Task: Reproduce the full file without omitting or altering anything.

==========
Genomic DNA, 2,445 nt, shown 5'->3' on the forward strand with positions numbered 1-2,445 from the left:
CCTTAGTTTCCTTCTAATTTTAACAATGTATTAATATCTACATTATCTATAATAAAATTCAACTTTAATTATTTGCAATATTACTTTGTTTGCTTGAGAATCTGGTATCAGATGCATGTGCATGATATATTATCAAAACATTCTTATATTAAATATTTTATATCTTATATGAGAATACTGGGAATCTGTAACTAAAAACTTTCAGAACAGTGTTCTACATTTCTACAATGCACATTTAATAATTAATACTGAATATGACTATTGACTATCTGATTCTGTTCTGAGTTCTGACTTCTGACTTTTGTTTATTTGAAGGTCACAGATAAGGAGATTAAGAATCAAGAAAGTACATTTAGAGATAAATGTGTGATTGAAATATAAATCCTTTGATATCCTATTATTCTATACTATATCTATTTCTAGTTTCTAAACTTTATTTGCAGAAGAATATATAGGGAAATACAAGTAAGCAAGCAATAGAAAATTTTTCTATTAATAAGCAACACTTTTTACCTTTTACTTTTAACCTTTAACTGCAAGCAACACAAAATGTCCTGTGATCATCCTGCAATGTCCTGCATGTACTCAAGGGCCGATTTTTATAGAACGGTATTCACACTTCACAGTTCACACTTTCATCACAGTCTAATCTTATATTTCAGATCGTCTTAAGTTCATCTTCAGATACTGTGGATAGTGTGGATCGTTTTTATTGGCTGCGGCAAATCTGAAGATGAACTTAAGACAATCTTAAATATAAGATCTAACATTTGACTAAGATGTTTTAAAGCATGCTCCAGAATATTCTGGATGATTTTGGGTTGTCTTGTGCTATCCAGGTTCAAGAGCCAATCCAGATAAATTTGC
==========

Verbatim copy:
Genomic DNA, 2,445 nt, shown 5'->3' on the forward strand with positions numbered 1-2,445 from the left:
CCTTAGTTTCCTTCTAATTTTAACAATGTATTAATATCTACATTATCTATAATAAAATTCAACTTTAATTATTTGCAATATTACTTTGTTTGCTTGAGAATCTGGTATCAGATGCATGTGCATGATATATTATCAAAACATTCTTATATTAAATATTTTATATCTTATATGAGAATACTGGGAATCTGTAACTAAAAACTTTCAGAACAGTGTTCTACATTTCTACAATGCACATTTAATAATTAATACTGAATATGACTATTGACTATCTGATTCTGTTCTGAGTTCTGACTTCTGACTTTTGTTTATTTGAAGGTCACAGATAAGGAGATTAAGAATCAAGAAAGTACATTTAGAGATAAATGTGTGATTGAAATATAAATCCTTTGATATCCTATTATTCTATACTATATCTATTTCTAGTTTCTAAACTTTATTTGCAGAAGAATATATAGGGAAATACAAGTAAGCAAGCAATAGAAAATTTTTCTATTAATAAGCAACACTTTTTACCTTTTACTTTTAACCTTTAACTGCAAGCAACACAAAATGTCCTGTGATCATCCTGCAATGTCCTGCATGTACTCAAGGGCCGATTTTTATAGAACGGTATTCACACTTCACAGTTCACACTTTCATCACAGTCTAATCTTATATTTCAGATCGTCTTAAGTTCATCTTCAGATACTGTGGATAGTGTGGATCGTTTTTATTGGCTGCGGCAAATCTGAAGATGAACTTAAGACAATCTTAAATATAAGATCTAACATTTGACTAAGATGTTTTAAAGCATGCTCCAGAATATTCTGGATGATTTTGGGTTGTCTTGTGCTATCCAGGTTCAAGAGCCAATCCAGATAAATTTGC